Office of Communications
2 East South Street
Galesburg, IL 61401-4999
St. Joseph, Illinois
Major in History, Minor in Psychology, Senior
Describe your research.
My research focuses on Algonquian Native American and Puritan English views of death, mortality, and the human body during the 1600s, as their perspectives on those subjects affected the eventual trajectory of the Metacom-English War (also known as King Philip's War) from 1675-1676.
What sparked your interest in this topic?
David's Stannard's book The Puritan Way of Death was formative for me as a historian. I knew coming into this project that I have eclectic interests (which is a large part of the reason I chose to come to a liberal arts school, where having diverse interests is encouraged!).
Throughout my honors project, I've had the opportunity to reflect on questions pertaining to history, literature, philosophy, psychology, rhetoric, sociology, and more—it's been very exciting! Mortality is a huge question that is addressed by virtually every discipline in some way, so I felt it would be natural to approach the topic in an interdisciplinary way.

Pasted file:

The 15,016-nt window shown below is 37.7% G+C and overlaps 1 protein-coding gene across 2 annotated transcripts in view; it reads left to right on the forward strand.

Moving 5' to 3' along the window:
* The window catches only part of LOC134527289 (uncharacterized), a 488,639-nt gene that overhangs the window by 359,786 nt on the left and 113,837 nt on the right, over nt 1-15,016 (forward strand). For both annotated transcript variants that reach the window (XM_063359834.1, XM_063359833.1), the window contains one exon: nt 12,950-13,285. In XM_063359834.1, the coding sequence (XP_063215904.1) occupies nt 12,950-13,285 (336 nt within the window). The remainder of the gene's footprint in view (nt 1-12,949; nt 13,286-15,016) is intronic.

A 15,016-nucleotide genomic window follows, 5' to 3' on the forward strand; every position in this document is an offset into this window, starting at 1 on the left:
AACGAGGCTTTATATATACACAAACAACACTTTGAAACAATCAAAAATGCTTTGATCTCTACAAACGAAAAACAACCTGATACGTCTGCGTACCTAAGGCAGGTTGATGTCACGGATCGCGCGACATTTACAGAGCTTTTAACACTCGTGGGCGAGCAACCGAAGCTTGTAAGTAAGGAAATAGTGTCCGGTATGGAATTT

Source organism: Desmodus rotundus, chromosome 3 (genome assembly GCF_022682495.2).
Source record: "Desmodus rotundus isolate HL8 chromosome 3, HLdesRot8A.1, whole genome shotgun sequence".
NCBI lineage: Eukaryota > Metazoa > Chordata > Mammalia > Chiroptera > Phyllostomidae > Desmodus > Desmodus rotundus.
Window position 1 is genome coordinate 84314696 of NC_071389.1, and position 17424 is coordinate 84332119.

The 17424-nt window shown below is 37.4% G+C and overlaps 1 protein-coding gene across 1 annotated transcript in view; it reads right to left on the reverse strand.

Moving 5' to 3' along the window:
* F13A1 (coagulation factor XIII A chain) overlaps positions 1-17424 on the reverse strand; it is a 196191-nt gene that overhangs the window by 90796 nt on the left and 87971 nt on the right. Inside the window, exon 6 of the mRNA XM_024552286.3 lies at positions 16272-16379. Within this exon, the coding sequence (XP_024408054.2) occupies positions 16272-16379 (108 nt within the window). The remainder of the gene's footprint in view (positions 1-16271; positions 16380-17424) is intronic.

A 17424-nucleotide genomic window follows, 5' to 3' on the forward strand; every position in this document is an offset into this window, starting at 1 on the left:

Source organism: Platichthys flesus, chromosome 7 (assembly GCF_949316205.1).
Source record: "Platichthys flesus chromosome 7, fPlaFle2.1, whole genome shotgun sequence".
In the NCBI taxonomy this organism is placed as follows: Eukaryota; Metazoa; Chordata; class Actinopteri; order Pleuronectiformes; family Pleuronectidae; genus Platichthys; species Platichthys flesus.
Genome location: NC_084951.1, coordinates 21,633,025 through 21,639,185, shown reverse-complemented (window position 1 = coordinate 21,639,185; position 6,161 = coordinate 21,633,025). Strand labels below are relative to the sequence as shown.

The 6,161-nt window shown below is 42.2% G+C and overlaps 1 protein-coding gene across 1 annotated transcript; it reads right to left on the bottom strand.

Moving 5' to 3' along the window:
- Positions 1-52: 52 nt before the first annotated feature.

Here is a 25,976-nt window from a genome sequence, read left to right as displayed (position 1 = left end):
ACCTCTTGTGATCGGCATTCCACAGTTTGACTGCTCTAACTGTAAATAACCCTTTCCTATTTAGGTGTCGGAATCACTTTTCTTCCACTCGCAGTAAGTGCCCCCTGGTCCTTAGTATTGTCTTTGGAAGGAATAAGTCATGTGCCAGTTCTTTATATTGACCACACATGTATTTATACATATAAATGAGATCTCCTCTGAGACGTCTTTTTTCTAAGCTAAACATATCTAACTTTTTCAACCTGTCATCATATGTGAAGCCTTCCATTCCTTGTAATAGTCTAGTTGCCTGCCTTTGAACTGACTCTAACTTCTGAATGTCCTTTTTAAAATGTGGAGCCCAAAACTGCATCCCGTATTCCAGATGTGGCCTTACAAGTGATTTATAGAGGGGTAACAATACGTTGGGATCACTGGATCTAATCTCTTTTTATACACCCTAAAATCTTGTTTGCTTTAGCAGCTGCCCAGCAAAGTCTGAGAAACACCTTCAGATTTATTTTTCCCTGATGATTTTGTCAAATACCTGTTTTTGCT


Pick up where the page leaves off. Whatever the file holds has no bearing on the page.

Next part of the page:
How has Knox helped you prepare for this research?
I was involved in the ASSET program during my junior year, and my ASSET research fostered my eventual honors research. With my research grant, I was able to travel to Boston last summer and explore the Public Library's archives and the resources available at the Massachusetts Historical Society.
Also, professors here at Knox have been marvelously supportive of my research. They've suggested sources for me to check out that helped me hone my paper's focus, helped me clarify my narrative, and encouraged me every step of the way.
Where do you see yourself after graduation?
I've accepted an offer of admission from the University of Minnesota—I plan to begin work to earn my Ph.D. upon graduation. After earning an advanced degree, I hope to be involved in archival or museum work in some capacity.
Pawlicki worked as an archival assistant and digitization assistant for Special Collections and Archives in Seymour Library. She also worked for the Center for Teaching and Learning during her time at Knox.